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Vermouth, the refreshing appetite stimulator

MAGAZINE - Dry Tips

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As an excelsior appetizer, it’s a great appetite stimulator, basic in a vast amount of cocktails.

Vermouth, positions itself as a step between thirst and hunger, a moment to enjoy good company and chat about the weeks adventures and experiences, before heading towards lunch. It’s a synonym of an appetizer or a mixing base for a good cocktail, has consolidated its place in the spotlight as a solo artist.

The word Vermouth, proceeds from Germany, meaning wormwood. It describes itself as an aromatized wine with colours that vary between to broken white, from a straw yellow to an intense yellow and its flavour ranges between sweet to almost a dry and sour zing.

Its origins date back to ancient Greece, it seems that the creator was Hippocrates, who macerated wine with wormwood and other spices obtaining the wine, known then as ‘Hippocratical’. Over the years, other ingredients such as almonds, cinnamon and honey have been added. Pharmaceuticals even aromatized the wines, grinding herbs and plants by mortar and then added them to wine. The art of adding flavours to wines was kept alive by monks, doctors and alchemists.

In 1786, the creators of the modern Vermouth as we know it emerged as Antonio and Beneditto Carpano in Milan, Italy. Although later on, the brothers Luigi and Guiseppe Cora (1838) were successful in giving it an industrial push which would lead it to be such a well-known spirit.

This was exactly when other famous Italian brands such as Gancia (1850), Ballor (1856), Cinzano (1860) and Martini (1863). The Vermouth of excellence in France is Noilly Prat (1843), and in Spain, it was first produced by Yzaguirre (1884).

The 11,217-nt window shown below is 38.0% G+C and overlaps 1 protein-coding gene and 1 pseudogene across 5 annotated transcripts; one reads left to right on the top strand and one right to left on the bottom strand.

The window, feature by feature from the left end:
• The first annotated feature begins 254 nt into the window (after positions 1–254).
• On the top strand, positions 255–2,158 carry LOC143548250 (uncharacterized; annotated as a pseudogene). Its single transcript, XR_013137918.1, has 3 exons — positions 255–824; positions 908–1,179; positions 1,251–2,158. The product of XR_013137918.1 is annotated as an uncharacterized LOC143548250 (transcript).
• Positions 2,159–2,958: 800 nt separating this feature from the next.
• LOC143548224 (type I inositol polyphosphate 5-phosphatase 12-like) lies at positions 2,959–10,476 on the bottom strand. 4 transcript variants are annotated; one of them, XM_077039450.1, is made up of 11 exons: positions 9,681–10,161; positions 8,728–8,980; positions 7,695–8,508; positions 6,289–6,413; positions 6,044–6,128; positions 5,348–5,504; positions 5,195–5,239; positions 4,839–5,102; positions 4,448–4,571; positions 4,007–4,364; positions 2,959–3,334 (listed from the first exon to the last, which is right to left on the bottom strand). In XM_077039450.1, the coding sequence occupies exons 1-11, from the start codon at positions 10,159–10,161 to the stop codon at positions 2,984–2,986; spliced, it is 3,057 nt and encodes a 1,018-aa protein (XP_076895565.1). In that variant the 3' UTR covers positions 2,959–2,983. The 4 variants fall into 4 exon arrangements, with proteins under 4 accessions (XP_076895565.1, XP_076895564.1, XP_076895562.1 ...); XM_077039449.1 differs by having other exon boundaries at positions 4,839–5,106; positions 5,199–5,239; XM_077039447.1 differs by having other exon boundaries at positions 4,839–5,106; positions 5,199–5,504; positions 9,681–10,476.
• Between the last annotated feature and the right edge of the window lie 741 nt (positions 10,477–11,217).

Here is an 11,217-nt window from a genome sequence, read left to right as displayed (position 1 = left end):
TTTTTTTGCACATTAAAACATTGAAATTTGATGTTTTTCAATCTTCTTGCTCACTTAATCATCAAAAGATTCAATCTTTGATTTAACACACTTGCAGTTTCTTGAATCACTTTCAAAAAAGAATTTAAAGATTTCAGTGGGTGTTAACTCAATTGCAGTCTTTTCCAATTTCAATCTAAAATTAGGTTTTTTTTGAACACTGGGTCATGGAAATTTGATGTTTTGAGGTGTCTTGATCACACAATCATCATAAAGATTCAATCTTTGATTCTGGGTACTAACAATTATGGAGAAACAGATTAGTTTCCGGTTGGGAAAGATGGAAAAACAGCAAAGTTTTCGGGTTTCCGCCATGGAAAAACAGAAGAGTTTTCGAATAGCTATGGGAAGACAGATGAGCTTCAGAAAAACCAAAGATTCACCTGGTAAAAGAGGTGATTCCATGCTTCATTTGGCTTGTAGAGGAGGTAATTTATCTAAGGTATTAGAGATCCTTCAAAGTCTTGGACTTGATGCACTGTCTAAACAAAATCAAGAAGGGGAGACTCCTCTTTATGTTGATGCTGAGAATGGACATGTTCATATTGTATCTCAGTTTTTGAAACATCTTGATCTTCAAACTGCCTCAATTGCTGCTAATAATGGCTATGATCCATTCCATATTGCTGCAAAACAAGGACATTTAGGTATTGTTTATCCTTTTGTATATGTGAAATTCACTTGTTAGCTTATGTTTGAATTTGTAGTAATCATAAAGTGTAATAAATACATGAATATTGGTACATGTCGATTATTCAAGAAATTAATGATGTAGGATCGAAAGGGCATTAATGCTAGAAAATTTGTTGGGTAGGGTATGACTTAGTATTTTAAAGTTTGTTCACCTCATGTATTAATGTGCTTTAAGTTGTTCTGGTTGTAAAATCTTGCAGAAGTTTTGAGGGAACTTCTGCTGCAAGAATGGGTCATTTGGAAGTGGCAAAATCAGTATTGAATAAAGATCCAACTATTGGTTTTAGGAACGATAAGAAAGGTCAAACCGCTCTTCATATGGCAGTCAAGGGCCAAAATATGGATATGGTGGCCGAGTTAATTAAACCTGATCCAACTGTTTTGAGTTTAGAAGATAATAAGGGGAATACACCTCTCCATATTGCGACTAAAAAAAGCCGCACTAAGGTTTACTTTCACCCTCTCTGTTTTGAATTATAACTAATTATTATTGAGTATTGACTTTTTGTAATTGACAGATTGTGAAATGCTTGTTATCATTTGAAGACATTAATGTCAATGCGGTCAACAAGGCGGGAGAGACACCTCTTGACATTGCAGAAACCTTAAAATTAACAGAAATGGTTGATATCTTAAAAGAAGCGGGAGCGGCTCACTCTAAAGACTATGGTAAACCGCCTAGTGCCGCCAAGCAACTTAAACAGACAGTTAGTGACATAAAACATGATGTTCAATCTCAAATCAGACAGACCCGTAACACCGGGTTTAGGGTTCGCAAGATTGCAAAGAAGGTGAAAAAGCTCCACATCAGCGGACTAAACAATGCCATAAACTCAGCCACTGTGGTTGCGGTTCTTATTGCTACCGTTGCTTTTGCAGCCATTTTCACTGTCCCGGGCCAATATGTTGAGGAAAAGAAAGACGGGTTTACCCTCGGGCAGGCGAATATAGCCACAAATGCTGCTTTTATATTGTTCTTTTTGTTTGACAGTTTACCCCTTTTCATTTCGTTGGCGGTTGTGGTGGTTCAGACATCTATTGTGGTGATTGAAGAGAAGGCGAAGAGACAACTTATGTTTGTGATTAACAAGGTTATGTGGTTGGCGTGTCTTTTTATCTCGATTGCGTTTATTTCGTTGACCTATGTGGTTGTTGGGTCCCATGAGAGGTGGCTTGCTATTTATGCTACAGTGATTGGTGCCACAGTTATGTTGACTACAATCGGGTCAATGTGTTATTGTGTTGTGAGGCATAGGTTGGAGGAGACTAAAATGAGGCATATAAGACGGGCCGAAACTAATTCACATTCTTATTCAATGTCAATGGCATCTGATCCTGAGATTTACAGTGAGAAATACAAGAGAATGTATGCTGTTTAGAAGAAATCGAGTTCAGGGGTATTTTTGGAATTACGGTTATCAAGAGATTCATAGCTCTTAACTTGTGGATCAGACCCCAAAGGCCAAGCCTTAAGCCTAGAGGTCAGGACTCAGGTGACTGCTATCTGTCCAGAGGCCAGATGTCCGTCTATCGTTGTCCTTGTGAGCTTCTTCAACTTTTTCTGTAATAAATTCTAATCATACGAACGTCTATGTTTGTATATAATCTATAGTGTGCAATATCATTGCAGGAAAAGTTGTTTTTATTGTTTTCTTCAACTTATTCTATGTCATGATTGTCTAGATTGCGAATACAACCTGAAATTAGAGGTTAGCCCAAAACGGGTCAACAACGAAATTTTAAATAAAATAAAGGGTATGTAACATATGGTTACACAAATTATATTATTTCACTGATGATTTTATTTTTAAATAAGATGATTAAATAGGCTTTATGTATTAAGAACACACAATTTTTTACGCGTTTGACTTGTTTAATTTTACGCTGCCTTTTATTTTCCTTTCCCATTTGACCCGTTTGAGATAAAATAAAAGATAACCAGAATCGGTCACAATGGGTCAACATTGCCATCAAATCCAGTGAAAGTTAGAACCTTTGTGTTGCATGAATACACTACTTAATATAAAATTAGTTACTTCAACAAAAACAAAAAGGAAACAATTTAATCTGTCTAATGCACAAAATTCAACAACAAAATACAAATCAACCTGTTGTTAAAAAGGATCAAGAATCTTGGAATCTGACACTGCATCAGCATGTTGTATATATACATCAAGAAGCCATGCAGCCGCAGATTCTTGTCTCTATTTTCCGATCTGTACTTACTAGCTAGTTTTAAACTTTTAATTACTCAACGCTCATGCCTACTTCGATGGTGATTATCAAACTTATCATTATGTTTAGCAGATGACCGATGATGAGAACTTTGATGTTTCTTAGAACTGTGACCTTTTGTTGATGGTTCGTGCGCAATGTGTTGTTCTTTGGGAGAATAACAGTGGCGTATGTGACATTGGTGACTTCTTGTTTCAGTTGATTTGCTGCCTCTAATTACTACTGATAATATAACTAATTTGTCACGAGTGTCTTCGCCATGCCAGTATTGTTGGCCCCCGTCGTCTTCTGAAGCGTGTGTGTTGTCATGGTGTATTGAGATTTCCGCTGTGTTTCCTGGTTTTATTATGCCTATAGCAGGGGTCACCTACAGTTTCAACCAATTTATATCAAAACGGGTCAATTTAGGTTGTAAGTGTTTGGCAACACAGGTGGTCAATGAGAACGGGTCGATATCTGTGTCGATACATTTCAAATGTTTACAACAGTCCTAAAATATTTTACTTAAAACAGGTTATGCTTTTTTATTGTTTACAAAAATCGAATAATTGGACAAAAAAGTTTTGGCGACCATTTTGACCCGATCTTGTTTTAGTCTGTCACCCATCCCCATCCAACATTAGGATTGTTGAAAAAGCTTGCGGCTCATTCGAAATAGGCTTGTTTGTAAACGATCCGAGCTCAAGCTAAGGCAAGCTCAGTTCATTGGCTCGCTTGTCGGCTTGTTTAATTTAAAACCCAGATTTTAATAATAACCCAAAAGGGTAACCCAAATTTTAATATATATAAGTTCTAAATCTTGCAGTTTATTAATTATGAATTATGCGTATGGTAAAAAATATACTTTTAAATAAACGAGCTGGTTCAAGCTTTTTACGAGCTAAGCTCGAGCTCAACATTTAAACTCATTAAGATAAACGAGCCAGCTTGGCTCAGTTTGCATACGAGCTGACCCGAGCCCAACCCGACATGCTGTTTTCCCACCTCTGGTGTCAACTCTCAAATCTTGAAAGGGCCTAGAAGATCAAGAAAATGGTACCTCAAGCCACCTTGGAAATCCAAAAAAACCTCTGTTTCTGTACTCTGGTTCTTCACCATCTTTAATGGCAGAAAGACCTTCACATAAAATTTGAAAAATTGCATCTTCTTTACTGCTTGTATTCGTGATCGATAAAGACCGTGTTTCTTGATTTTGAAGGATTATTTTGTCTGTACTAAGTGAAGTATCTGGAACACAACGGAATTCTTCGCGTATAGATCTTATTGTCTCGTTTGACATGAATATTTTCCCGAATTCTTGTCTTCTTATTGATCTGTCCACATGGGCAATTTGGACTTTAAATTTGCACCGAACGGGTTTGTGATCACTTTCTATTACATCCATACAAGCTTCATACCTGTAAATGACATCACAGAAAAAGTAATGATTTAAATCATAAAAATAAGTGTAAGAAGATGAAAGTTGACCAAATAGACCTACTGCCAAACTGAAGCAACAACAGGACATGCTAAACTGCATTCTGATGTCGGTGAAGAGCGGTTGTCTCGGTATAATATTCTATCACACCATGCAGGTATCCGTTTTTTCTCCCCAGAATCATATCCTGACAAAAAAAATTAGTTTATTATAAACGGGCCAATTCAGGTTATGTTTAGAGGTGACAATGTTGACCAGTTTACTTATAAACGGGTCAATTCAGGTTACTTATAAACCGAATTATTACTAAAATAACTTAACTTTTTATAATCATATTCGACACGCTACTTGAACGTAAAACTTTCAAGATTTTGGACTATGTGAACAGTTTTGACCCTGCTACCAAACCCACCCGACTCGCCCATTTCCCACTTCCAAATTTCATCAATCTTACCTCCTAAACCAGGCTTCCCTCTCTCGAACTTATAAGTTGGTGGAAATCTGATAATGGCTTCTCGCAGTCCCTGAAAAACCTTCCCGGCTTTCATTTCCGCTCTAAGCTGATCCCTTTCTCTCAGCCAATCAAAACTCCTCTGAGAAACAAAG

Vermouth is elaborated with white wine; the red colouring in achieved through adding caramel. In the production process, similar mixed herbs are used as they are in bitter and liqueurs. We can find Chamomile in a dry Vermouth, Vanilla in a sweet white, Gentian in red and rhubarb, Iris Roots, Quinine amongst hundreds of other herbs. The alcohol content differs between 16 and 19 degrees and is a basic ingredient for many cocktails such as The Negroni, Buñueloni, Americano, Campari 2000, Manhattan, Rob Roy or Dry Martini.

El Vermut en Dry Martini By Javier de las Muelas

The tradition that follows Vermouth is timeless, there’re several different expressions that characterize its personality, such as “Vermouth Time” in Spanish. It has been capable of establishing itself as an experience that is deserving of its own designated time to be enjoyed within. A moment that evolves around meeting friends, family and the most loved, to “enjoy a Vermouth”.

Martini, an internationally acclaimed brand of Vermouth, launched a new Vermouth di Torino called Martini Riserva Speciale, presented in two variants, Rubino and Ambrato. They are elaborated from local Turin wines, macerated by hand and supervised by maestro herbalists.

Martini Riserva Speciale

Jointly with the Vermouth climax, the writer and journalist François Monti has published a book, El gran libro del vermut (The Great Book about Vermouth), where he tells its complex history and different ways to combine with food. Although Vermouth has never disappeared, the ritual created by Antonio Benedetto Carpano is now back in full stride throughout fashionable bars, as well as the development of a new fevered passion for vermouthers that are diversifying the offer by creating their own artisanal variations of Vermouth, showing new flavours to offer.

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